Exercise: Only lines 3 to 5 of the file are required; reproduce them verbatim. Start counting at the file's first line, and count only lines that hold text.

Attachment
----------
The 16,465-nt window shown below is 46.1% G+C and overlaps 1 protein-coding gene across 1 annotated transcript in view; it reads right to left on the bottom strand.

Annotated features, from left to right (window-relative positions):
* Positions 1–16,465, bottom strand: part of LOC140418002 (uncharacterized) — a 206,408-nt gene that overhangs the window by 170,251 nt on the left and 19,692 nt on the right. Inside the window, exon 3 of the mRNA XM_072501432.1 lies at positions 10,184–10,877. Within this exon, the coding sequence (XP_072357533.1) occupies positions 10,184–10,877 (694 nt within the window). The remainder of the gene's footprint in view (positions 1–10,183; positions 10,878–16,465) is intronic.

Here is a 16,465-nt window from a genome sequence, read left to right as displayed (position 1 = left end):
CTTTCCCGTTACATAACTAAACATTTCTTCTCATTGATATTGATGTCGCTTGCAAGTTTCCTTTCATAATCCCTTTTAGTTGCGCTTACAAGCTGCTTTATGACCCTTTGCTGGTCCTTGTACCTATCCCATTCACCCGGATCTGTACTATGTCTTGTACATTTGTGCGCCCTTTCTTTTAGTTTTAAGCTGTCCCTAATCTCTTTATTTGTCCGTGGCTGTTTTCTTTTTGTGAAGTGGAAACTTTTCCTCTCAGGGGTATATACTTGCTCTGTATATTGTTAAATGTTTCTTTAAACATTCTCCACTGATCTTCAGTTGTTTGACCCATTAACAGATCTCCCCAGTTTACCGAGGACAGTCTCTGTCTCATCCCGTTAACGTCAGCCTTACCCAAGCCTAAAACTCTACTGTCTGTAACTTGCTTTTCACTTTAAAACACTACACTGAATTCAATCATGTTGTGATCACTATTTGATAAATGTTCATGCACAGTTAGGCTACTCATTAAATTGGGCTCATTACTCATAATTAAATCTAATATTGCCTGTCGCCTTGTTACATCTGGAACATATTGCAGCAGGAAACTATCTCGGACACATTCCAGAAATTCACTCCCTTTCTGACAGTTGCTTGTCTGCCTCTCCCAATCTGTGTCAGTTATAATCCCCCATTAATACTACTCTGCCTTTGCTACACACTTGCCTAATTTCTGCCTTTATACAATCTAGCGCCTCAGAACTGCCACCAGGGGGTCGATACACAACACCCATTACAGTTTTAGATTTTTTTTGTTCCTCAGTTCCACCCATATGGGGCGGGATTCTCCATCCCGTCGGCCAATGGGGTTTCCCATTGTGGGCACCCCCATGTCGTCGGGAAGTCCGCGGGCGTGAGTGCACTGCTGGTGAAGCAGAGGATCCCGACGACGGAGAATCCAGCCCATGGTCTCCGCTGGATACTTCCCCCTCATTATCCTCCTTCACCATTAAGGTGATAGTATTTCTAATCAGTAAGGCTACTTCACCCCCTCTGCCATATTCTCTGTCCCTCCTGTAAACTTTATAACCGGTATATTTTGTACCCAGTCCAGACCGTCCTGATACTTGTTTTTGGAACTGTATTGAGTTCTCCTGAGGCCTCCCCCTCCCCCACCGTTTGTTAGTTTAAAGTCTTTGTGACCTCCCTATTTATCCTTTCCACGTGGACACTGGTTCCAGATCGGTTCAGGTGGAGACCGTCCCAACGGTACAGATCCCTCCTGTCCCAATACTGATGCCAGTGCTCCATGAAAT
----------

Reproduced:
* Positions 1–16,465, bottom strand: part of LOC140418002 (uncharacterized) — a 206,408-nt gene that overhangs the window by 170,251 nt on the left and 19,692 nt on the right. Inside the window, exon 3 of the mRNA XM_072501432.1 lies at positions 10,184–10,877. Within this exon, the coding sequence (XP_072357533.1) occupies positions 10,184–10,877 (694 nt within the window). The remainder of the gene's footprint in view (positions 1–10,183; positions 10,878–16,465) is intronic.

Here is a 16,465-nt window from a genome sequence, read left to right as displayed (position 1 = left end):
CTTTCCCGTTACATAACTAAACATTTCTTCTCATTGATATTGATGTCGCTTGCAAGTTTCCTTTCATAATCCCTTTTAGTTGCGCTTACAAGCTGCTTTATGACCCTTTGCTGGTCCTTGTACCTATCCCATTCACCCGGATCTGTACTATGTCTTGTACATTTGTGCGCCCTTTCTTTTAGTTTTAAGCTGTCCCTAATCTCTTTATTTGTCCGTGGCTGTTTTCTTTTTGTGAAGTGGAAACTTTTCCTCTCAGGGGTATATACTTGCTCTGTATATTGTTAAATGTTTCTTTAAACATTCTCCACTGATCTTCAGTTGTTTGACCCATTAACAGATCTCCCCAGTTTACCGAGGACAGTCTCTGTCTCATCCCGTTAACGTCAGCCTTACCCAAGCCTAAAACTCTACTGTCTGTAACTTGCTTTTCACTTTAAAACACTACACTGAATTCAATCATGTTGTGATCACTATTTGATAAATGTTCATGCACAGTTAGGCTACTCATTAAATTGGGCTCATTACTCATAATTAAATCTAATATTGCCTGTCGCCTTGTTACATCTGGAACATATTGCAGCAGGAAACTATCTCGGACACATTCCAGAAATTCACTCCCTTTCTGACAGTTGCTTGTCTGCCTCTCCCAATCTGTGTCAGTTATAATCCCCCATTAATACTACTCTGCCTTTGCTACACACTTGCCTAATTTCTGCCTTTATACAATCTAGCGCCTCAGAACTGCCACCAGGGGGTCGATACACAACACCCATTACAGTTTTAGATTTTTTTTGTTCCTCAGTTCCACCCATATGGGGCGGGATTCTCCATCCCGTCGGCCAATGGGGTTTCCCATTGTGGGCACCCCCATGTCGTCGGGAAGTCCGCGGGCGTGAGTGCACTGCTGGTGAAGCAGAGGATCCCGACGACGGAGAATCCAGCCCATGGTCTCCGCTGGATACTTCCCCCTCATTATCCTCCTTCACCATTAAGGTGATAGTATTTCTAATCAGTAAGGCTACTTCACCCCCTCTGCCATATTCTCTGTCCCTCCTGTAAACTTTATAACCGGTATATTTTGTACCCAGTCCAGACCGTCCTGATACTTGTTTTTGGAACTGTATTGAGTTCTCCTGAGGCCTCCCCCTCCCCCACCGTTTGTTAGTTTAAAGTCTTTGTGACCTCCCTATTTATCCTTTCCACGTGGACACTGGTTCCAGATCGGTTCAGGTGGAGACCGTCCCAACGGTACAGATCCCTCCTGTCCCAATACTGATGCCAGTGCTCCATGAAAT